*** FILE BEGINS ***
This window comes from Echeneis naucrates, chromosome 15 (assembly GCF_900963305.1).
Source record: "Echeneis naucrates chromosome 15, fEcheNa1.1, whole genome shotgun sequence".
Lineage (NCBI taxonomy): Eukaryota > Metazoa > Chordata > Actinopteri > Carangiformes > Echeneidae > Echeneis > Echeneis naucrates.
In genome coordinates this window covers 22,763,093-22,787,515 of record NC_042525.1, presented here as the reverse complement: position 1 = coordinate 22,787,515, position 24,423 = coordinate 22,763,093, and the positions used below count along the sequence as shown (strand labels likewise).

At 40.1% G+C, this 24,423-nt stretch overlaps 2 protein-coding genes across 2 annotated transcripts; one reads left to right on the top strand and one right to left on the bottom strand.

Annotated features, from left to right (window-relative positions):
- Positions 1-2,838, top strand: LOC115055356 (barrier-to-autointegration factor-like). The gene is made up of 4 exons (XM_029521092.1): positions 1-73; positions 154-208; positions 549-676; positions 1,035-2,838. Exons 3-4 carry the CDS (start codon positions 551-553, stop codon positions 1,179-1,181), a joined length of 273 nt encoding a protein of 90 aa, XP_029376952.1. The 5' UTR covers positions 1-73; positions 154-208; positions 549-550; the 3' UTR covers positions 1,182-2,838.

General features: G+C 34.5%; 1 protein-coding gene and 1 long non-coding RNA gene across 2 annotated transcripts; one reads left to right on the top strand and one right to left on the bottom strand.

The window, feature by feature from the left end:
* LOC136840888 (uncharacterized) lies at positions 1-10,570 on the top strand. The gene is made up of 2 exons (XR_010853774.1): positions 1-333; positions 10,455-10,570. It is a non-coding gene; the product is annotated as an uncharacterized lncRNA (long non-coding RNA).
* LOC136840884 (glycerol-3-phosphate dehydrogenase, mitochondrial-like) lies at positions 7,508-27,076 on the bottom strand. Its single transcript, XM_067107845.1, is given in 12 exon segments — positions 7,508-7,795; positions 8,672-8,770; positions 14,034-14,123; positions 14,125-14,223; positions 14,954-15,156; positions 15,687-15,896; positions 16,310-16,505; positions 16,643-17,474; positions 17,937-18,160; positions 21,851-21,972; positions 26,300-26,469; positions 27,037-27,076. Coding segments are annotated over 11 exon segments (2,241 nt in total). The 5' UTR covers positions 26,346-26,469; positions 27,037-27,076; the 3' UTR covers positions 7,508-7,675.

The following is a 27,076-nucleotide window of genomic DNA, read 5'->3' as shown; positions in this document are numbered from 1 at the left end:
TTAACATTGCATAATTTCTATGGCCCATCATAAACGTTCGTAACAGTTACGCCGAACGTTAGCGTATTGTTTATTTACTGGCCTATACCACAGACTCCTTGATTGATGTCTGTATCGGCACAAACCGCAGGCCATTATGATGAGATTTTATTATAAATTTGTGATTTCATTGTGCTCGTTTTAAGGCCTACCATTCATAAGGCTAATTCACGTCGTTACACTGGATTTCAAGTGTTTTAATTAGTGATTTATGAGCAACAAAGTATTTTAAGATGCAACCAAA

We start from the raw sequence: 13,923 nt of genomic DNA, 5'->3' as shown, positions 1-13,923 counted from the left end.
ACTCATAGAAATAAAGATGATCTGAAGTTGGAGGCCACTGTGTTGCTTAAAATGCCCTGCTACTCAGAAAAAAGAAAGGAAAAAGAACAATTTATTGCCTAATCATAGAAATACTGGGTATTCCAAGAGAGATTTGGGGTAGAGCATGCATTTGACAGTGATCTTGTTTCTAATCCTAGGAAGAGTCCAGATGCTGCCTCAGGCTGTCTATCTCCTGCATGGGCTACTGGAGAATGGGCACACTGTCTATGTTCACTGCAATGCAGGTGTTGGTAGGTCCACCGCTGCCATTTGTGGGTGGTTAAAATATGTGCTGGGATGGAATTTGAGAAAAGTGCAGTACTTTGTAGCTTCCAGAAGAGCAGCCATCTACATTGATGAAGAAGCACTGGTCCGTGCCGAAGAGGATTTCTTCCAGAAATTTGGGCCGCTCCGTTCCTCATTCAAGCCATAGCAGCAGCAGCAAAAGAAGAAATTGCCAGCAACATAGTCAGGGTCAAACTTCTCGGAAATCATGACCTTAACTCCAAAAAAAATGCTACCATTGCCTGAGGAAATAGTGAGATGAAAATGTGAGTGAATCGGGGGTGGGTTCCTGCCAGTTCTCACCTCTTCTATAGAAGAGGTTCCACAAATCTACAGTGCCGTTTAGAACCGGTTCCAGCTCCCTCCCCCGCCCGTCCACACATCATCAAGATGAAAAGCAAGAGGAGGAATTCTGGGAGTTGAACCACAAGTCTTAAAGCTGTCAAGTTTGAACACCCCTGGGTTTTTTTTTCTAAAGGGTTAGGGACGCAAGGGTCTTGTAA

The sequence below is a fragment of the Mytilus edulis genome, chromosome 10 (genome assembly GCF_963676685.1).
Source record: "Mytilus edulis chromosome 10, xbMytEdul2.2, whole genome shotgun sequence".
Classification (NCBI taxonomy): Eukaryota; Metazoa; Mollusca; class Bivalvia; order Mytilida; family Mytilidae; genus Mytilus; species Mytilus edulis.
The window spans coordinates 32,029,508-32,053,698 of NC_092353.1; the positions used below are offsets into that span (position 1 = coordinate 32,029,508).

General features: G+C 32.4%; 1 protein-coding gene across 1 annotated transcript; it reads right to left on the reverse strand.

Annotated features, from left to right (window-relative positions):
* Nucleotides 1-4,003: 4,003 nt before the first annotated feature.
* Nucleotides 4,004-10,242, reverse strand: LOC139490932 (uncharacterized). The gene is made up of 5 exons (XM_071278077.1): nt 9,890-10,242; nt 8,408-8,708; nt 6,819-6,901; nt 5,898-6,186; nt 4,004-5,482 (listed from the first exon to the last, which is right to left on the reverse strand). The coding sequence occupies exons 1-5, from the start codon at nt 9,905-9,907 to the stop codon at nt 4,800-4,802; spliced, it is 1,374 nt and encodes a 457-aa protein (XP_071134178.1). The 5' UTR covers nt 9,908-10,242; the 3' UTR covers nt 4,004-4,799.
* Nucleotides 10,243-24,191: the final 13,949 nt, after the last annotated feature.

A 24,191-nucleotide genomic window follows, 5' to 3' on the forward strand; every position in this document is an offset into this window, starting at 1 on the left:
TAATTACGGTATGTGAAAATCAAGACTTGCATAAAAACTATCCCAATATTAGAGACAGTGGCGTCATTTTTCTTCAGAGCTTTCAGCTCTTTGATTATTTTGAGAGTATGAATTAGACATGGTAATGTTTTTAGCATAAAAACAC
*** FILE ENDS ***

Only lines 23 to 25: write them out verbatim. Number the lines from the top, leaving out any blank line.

* Nucleotides 4,004-10,242, reverse strand: LOC139490932 (uncharacterized). The gene is made up of 5 exons (XM_071278077.1): nt 9,890-10,242; nt 8,408-8,708; nt 6,819-6,901; nt 5,898-6,186; nt 4,004-5,482 (listed from the first exon to the last, which is right to left on the reverse strand). The coding sequence occupies exons 1-5, from the start codon at nt 9,905-9,907 to the stop codon at nt 4,800-4,802; spliced, it is 1,374 nt and encodes a 457-aa protein (XP_071134178.1). The 5' UTR covers nt 9,908-10,242; the 3' UTR covers nt 4,004-4,799.
* Nucleotides 10,243-24,191: the final 13,949 nt, after the last annotated feature.

A 24,191-nucleotide genomic window follows, 5' to 3' on the forward strand; every position in this document is an offset into this window, starting at 1 on the left: